A veteran of manufacturing in Mexico, Magna has started production at a new exteriors plant in QuerétaroOne of the latest additions to the roster of tier-one supplier facilities serving Mexico’s automotive OEM community, the new Magna Exteriors plant in Querétaro, central Mexico, started operations in July of this year. The 26,900 sq.m facility currently employs around 400 people, though this will ultimately to rise to 600, and has injection-moulding operations and a robotic paint line to supply customers with moulded and painted parts including fascias, bumpers and rocker panels. The plant represents the continuation of a lengthy involvement by Magna in Mexico. The company established its first Mexican facility in Puebla in 1991 and today has 30 manufacturing facilities there, plus an engineering and product development centre, with almost 25,000 employees across all sites.
The company’s affinity with the country is confirmed by Grahame Burrow, president of Magna Exteriors, who says that this group currently accounts for six of the sites Magna operates in Mexico. He explains that, as a supplier, Magna obviously follows the lead of the OEMs, and that the steady growth in the Mexican economy, coupled with its inclusion in the North American Free Trade Agreement (NAFTA) area, means that it will continue to be a major focus of automotive industry investment. “Mexico is a very business-friendly place for us to set up, and as long as the NAFTA agreements remain in place, we wouldn’t expect that to change,” he states.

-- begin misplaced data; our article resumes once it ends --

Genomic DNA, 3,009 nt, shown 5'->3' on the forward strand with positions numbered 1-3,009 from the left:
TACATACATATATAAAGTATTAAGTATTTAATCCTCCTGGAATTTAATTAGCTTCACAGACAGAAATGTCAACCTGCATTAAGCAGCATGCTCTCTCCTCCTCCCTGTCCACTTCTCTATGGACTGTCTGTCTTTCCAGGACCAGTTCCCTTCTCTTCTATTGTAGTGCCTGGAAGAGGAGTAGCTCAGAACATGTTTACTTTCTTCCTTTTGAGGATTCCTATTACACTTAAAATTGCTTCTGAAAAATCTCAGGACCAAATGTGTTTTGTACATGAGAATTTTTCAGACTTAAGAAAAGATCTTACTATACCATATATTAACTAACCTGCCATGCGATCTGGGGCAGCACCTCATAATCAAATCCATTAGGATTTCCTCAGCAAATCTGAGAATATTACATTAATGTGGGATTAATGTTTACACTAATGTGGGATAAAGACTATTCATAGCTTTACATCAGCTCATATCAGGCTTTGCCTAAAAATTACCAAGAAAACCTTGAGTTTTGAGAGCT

“Mexico is a very business-friendly place for us to set up, and as long as the NAFTA agreements remain in place, we wouldn’t expect that to change”– Grahame Burrow, Magna Exteriors
The location of the new plant, about two hours’ drive north of Mexico City, was carefully selected. It is an area that is still developing economically and not yet heavily populated by automotive suppliers. “In automotive terms, it is a growing region,” Burrow confirms. Ramp-up of operations at the plant will take place during the rest of this year, following a total investment by Magna of $135m. “We expect to reach full capacity in Q1 of 2017,” he adds.
The primary production area is focused on the manufacture of “large, exterior, injection-moulded panels that are painted and assembled with various content”, explains Burrow. A key product will be bumper fascia systems, though the Exteriors president emphasises that the plant is designed not merely to handle volume expansion, but also the introduction of new product types if required. One example would be plastic liftgates, which he describes as “an emerging product for us, particularly for the SUV market”. For now, though, bumper systems will be the main product and Burrow expects volumes in the region of 2m units a year once the plant is fully operational.